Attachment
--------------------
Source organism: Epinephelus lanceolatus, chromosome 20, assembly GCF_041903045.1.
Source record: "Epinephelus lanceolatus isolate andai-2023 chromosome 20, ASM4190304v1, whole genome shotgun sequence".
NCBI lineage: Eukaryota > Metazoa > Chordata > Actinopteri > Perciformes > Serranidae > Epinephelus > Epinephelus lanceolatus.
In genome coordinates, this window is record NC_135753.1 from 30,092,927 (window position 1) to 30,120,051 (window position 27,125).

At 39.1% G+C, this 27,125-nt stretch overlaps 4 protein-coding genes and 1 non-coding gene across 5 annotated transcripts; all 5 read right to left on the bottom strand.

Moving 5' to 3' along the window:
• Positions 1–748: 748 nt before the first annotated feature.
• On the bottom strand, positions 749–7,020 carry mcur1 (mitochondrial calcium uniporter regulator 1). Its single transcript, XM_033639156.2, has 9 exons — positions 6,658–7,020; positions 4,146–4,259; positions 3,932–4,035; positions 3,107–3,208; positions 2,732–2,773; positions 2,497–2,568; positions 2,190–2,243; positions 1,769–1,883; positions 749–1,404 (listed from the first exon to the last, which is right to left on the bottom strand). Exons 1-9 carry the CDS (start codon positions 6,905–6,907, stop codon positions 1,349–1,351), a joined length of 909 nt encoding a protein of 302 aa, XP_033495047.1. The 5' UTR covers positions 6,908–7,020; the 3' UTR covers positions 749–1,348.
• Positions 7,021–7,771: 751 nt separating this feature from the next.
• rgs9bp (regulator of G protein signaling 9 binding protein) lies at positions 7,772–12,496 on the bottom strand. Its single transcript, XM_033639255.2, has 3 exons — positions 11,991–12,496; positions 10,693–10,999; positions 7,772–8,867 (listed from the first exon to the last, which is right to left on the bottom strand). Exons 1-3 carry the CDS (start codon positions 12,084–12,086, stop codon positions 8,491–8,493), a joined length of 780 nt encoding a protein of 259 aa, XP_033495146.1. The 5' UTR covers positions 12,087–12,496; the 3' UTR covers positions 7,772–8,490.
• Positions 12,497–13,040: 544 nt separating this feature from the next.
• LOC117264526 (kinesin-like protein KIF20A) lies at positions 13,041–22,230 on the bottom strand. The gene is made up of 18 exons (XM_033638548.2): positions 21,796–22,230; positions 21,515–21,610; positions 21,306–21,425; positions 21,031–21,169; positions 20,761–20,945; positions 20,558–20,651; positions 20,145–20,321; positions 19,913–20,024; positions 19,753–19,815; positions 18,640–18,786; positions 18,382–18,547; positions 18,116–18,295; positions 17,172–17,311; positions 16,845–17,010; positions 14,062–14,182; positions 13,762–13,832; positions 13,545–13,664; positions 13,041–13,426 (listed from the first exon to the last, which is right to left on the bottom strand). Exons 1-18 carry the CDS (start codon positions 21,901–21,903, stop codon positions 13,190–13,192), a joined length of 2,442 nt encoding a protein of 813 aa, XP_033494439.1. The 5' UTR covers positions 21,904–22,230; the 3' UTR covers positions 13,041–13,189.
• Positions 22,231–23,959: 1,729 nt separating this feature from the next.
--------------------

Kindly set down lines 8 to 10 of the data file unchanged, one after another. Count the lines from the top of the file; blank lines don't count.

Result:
• On the bottom strand, positions 749–7,020 carry mcur1 (mitochondrial calcium uniporter regulator 1). Its single transcript, XM_033639156.2, has 9 exons — positions 6,658–7,020; positions 4,146–4,259; positions 3,932–4,035; positions 3,107–3,208; positions 2,732–2,773; positions 2,497–2,568; positions 2,190–2,243; positions 1,769–1,883; positions 749–1,404 (listed from the first exon to the last, which is right to left on the bottom strand). Exons 1-9 carry the CDS (start codon positions 6,905–6,907, stop codon positions 1,349–1,351), a joined length of 909 nt encoding a protein of 302 aa, XP_033495047.1. The 5' UTR covers positions 6,908–7,020; the 3' UTR covers positions 749–1,348.
• Positions 7,021–7,771: 751 nt separating this feature from the next.
• rgs9bp (regulator of G protein signaling 9 binding protein) lies at positions 7,772–12,496 on the bottom strand. Its single transcript, XM_033639255.2, has 3 exons — positions 11,991–12,496; positions 10,693–10,999; positions 7,772–8,867 (listed from the first exon to the last, which is right to left on the bottom strand). Exons 1-3 carry the CDS (start codon positions 12,084–12,086, stop codon positions 8,491–8,493), a joined length of 780 nt encoding a protein of 259 aa, XP_033495146.1. The 5' UTR covers positions 12,087–12,496; the 3' UTR covers positions 7,772–8,490.